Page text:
At least nine people have been killed and dozens injured after a car bomb exploded in eastern Syria, reports say.
State television said that the attack was carried out by a suicide bomber in the city of Deir al-Zour.
The blast took place near military intelligence offices, according to a Syrian opposition group.
It is just the latest in a series of blasts near Syrian security agency buildings, which appear to bear the hallmarks of al-Qaeda operations.
No group has said it carried out the attack. A Syrian foreign ministry spokesman said that the bomb contained 500kg of explosives.
Syrian state television broadcast scenes from the aftermath of the explosion, showing extensive damage to buildings, some still on fire, and mangled vehicles. A large column of black smoke rose above the city.
The blast hit the Ghazi Ayyash area of the city on a road said to house several military facilities and a military residential complex. UN observers based in the city were said by officials to have visited the site of the blast.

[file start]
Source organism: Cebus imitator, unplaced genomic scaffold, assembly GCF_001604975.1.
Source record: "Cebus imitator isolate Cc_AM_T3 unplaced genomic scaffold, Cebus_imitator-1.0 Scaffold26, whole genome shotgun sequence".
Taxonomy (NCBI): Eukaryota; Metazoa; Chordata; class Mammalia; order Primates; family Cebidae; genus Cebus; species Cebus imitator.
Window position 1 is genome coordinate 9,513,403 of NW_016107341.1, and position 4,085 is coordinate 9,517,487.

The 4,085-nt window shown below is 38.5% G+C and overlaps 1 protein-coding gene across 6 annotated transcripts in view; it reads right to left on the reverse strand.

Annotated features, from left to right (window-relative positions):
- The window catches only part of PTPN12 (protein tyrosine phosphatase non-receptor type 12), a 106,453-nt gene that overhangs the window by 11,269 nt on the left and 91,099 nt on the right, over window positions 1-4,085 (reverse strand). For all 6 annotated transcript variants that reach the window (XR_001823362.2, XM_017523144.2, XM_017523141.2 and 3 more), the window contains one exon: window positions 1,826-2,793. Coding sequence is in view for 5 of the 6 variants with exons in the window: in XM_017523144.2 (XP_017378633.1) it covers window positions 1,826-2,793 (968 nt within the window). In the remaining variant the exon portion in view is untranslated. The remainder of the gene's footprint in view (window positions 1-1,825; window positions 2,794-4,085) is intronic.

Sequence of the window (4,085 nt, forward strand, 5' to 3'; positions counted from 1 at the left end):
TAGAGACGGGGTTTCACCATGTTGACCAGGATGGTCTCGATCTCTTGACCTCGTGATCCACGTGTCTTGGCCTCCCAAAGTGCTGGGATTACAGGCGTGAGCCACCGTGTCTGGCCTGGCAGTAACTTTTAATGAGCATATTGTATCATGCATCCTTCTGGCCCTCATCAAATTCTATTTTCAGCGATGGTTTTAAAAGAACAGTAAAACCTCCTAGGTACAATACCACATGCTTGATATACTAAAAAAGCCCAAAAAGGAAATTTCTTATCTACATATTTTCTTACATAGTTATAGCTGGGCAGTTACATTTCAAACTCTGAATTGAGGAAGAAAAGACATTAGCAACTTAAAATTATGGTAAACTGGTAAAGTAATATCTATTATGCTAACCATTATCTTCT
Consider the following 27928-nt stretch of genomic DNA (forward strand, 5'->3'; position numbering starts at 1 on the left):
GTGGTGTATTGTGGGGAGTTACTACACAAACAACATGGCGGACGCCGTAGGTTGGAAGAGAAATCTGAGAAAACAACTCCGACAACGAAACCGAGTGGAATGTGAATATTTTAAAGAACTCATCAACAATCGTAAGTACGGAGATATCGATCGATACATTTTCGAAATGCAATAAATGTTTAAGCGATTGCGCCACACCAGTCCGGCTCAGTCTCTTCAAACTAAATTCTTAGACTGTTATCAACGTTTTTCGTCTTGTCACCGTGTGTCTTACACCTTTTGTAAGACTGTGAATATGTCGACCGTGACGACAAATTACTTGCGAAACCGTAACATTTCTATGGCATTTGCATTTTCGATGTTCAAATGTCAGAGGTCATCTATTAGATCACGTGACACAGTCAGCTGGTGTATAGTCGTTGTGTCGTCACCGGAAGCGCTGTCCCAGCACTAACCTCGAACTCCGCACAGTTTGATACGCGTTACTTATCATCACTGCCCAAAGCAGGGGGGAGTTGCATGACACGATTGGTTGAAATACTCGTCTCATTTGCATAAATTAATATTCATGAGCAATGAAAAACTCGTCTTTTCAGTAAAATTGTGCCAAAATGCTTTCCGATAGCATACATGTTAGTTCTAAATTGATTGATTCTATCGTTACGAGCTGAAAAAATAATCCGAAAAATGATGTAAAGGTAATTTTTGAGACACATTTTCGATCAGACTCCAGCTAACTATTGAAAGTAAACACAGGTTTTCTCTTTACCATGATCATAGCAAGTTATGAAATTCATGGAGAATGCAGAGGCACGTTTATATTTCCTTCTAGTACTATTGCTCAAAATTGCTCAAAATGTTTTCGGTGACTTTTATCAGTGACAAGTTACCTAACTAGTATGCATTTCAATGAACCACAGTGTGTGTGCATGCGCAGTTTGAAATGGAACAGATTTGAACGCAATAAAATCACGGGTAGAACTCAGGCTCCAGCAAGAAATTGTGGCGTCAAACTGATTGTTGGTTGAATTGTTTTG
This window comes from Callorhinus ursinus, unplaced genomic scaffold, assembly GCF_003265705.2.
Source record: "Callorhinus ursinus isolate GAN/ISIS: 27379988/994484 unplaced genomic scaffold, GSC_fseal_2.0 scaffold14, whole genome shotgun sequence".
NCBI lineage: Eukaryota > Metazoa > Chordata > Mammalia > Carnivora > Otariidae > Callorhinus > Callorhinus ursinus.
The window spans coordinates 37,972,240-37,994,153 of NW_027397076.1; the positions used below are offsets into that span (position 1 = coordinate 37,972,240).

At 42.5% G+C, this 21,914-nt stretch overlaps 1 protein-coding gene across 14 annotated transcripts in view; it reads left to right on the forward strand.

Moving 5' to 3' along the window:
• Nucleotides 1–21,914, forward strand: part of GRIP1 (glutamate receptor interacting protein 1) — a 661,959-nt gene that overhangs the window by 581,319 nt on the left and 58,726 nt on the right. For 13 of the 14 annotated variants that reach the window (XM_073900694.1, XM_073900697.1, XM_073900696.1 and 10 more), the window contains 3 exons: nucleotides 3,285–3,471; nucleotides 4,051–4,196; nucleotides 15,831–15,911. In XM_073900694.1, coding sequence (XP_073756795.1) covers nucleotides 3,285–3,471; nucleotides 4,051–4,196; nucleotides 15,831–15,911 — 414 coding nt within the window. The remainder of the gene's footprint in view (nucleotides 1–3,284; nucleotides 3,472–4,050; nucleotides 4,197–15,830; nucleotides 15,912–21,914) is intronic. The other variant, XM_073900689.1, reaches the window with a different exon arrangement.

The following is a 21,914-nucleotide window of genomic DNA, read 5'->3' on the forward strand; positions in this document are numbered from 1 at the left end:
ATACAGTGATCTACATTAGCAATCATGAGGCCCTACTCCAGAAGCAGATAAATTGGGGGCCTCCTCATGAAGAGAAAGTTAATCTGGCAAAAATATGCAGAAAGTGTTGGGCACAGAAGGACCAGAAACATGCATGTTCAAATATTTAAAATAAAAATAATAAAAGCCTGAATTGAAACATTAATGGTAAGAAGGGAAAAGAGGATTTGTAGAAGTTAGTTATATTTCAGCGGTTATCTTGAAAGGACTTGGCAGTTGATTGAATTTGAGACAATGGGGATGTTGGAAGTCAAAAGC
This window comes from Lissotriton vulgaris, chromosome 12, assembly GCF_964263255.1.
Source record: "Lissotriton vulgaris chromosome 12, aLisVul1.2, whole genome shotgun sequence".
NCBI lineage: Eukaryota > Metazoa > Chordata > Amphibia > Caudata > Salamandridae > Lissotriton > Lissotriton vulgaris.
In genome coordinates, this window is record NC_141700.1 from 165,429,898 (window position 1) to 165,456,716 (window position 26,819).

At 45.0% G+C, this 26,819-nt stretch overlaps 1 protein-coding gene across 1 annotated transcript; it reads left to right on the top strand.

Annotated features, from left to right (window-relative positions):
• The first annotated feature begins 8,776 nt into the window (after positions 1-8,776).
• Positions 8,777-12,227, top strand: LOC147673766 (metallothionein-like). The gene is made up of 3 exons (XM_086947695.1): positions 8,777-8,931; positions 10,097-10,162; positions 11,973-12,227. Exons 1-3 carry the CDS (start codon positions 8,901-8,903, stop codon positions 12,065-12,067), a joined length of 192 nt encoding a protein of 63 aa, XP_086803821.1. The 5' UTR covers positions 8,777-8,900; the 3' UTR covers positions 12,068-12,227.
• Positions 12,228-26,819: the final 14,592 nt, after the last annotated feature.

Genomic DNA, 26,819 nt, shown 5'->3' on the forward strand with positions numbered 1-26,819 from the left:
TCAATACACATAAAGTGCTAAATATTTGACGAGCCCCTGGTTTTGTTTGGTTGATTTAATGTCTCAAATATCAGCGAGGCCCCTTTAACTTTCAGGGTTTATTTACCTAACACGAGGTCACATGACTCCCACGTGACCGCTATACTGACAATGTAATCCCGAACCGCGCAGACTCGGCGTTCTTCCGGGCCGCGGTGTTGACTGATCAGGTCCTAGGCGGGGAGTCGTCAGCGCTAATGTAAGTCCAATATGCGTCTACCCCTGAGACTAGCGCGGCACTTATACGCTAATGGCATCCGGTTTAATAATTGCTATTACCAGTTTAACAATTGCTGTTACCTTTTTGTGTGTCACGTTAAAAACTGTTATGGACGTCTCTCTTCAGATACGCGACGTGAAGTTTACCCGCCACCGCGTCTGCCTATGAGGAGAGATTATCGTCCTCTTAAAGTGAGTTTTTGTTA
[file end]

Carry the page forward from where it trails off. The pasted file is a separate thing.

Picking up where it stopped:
The explosion comes a day after state news agencies reported that authorities had foiled a bomb attack in the city and detained several suspects.
Such attacks have increased across Syria this year, with the government blaming al-Qaeda militants within the opposition movement, reports the BBC's Jonathan Head in Istanbul.
A twin suicide bombing in Damascus last week killed 55 people in the deadliest attack on the city since the uprising against President Bashar al-Assad started last year.
Opposition activists say they have evidence that suggests elements of the security forces were behind some of the attacks, our correspondent says.
Earlier this month, Syria sent to the United Nations a list of 26 names of foreign nationals it had apprehended, claiming most of them were members of al-Qaeda.
UN Secretary General Ban Ki-moon has said that Islamist militants from al-Qaeda must be behind the deadly blasts in Damascus last week.
Mr Ban also said at least 10,000 people had died in the uprising.
Nearly 260 unarmed UN observers have been deployed in Syria to monitor a ceasefire, which has largely collapsed since it was brokered in March by UN and Arab League representative Kofi Annan.
On Friday, activists said thousands of people took to the streets in the northern Syrian city of Aleppo, which has remained largely loyal to President Assad, in the biggest protests there since the revolt began.
The UN secretary general said their deployment had some "dampening effect" on the violence, but not enough to halt it.